COMMENTARY

Preparing for a Hotter Globe: A Sports Physician's Perspective

Bert R. Mandelbaum, MD, DHL (Hon)

Disclosures

October 04, 2018

Over the summer, I went on an expedition into the Canadian Arctic, as close to the North Pole as 79° latitude. I wanted to get a sense of one of the world's great wilderness areas and the majesty of polar bears, narwhals, and beluga whales, but the trip proved bitter sweet. While I saw spectacular beauty, I also witnessed the indirect and direct consequences of the Greenland ice cap breakup. Our boat even had to change its itinerary because of a shifting ice floe.

As a species, human beings are headed on a dangerous course, with climate change threatening our very lives on this planet. As citizens, we must do everything we can to change this direction regardless of cause. And as sports physicians, we must react to the effects on our patients: more mosquitoes bearing more infectious diseases, more storms and fires, and, especially, more hyperthermia.

Around the world this past summer, record temperatures kept cropping up. Japan hit its highest temperature ever recorded.[1] On the other side of the globe, England had its hottest summer ever.[2] Even into September, heat waves swept such diverse places as Denver,[3] Miami,[4] and St. Louis.[5]

The heat is already killing athletes. On May 29, 19-year-old University of Maryland football player Jordan McNair collapsed from heatstroke during a practice in College Park, dying about 2 weeks later.[6]

The team ran 110-yard sprints in 80° F weather, according to ESPN.[7] McNair's body temperature reportedly reached 106° F by the time he got to the emergency room, and the university is accused of not adequately cooling McNair to prevent the symptoms. The sports network reported that coaches at the school belittled athletes who could not complete grueling workouts; head coach DJ Durkin was put on administrative leave along with athletic trainer Wes Robinson, and strength and conditioning coach Rick Court resigned.[8] Ours is not to find fault but to learn from this very sad outcome.

The incident recalls the death of Korey Stringer of the Minnesota Vikings under similar circumstances in 2001, which inspired the creation of the Korey Stringer Institute to raise awareness of hyperthermia and related conditions. Unfortunately, many stakeholders in sports seem to need the type of publicity generated by a horrific incident to be motivated to be more vigilant. I've seen a similar cycle in anterior cruciate ligament injuries: a cluster of incidents inspires efforts at prevention, but these trail off until another cluster occurs.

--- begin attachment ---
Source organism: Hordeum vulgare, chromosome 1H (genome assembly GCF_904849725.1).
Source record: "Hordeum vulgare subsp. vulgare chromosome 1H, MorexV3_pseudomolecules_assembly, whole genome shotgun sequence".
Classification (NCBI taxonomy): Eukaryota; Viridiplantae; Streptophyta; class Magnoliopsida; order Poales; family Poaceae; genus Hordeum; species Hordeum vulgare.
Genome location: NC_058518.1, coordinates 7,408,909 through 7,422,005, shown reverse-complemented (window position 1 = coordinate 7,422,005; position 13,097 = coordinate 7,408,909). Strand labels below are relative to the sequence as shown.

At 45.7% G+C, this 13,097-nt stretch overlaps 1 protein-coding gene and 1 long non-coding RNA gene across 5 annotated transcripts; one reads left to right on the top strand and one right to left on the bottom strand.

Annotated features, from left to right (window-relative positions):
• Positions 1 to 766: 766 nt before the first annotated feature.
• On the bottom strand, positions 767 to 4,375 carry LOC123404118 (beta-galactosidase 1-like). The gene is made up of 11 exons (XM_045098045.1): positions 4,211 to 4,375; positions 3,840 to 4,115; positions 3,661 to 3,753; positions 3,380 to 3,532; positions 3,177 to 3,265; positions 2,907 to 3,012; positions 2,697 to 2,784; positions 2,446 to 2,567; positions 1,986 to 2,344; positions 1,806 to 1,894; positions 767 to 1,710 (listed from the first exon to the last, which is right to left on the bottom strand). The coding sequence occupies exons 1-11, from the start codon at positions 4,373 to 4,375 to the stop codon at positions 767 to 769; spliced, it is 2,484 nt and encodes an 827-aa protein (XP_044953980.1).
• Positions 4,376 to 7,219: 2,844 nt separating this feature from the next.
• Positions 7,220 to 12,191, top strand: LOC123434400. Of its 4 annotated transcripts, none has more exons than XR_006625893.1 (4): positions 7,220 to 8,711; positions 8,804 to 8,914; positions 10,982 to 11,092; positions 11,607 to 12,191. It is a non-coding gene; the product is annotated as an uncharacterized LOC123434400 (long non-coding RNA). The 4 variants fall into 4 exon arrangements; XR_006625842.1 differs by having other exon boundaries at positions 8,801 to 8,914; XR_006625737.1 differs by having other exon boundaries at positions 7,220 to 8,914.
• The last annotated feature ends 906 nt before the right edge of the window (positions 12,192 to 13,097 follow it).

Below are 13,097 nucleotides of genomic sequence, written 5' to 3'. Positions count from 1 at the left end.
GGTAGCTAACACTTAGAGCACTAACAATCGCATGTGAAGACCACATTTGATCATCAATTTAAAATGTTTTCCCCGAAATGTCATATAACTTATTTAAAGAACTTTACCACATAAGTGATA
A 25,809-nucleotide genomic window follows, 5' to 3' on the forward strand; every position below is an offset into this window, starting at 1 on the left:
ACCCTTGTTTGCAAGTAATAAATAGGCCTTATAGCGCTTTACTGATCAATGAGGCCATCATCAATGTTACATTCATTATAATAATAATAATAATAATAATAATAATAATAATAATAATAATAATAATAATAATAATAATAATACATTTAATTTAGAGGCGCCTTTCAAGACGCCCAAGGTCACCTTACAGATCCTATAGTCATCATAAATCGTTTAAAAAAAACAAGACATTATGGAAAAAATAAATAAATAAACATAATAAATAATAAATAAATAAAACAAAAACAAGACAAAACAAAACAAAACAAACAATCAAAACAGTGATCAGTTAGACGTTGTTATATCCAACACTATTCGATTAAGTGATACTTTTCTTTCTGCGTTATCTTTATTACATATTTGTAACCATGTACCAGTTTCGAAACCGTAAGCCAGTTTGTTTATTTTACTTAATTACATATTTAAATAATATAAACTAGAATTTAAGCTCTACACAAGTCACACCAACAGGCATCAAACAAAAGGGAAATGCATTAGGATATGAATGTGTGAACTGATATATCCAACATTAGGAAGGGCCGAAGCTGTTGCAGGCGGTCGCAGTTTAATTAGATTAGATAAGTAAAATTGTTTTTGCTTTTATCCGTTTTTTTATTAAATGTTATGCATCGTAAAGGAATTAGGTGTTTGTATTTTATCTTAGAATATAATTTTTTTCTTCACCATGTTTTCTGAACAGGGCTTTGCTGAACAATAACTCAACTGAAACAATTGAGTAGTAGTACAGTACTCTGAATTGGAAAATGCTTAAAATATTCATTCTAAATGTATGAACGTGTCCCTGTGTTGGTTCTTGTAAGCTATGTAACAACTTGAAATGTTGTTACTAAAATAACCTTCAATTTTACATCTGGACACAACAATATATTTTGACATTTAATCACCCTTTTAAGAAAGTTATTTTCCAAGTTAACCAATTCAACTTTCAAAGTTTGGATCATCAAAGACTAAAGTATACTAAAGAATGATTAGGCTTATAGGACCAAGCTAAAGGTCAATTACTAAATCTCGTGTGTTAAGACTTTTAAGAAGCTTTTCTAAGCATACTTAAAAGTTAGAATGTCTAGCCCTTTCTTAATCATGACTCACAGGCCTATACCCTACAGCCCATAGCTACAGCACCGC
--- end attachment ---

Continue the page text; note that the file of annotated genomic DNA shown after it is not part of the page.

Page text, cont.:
In this light, sports medicine specialists must be sure they know the state of the art for preventing and treating hyperthermia. That begins with taking the climate into consideration. Athletes should train and compete under similar but more extreme conditions. The human body possesses marvelous capacities for adaptation, and just as athletes who will compete at high altitude should train at a slightly higher altitude, so should they train at a slightly more extreme temperature. For example, to prepare for Ironman in October in Hawaii, you have to find an even hotter, more humid environment in which to train. Acclimatization should take place gradually over at least 10-14 days with a base training established over months.

Second, sports physicians must keep an eye on the weather for a specific event. That includes not just ambient temperature but also relative humidity, wind, and solar radiation (direct sunlight). WetBulb Globe Temperature (WBGT) devices that combine these measurements are easily available, and the American College of Sports Medicine (ACSM) has developed guidelines for applying them to exercise.[9] For the 2016 World Cup, ACSM developed guidelines for soccer.[9]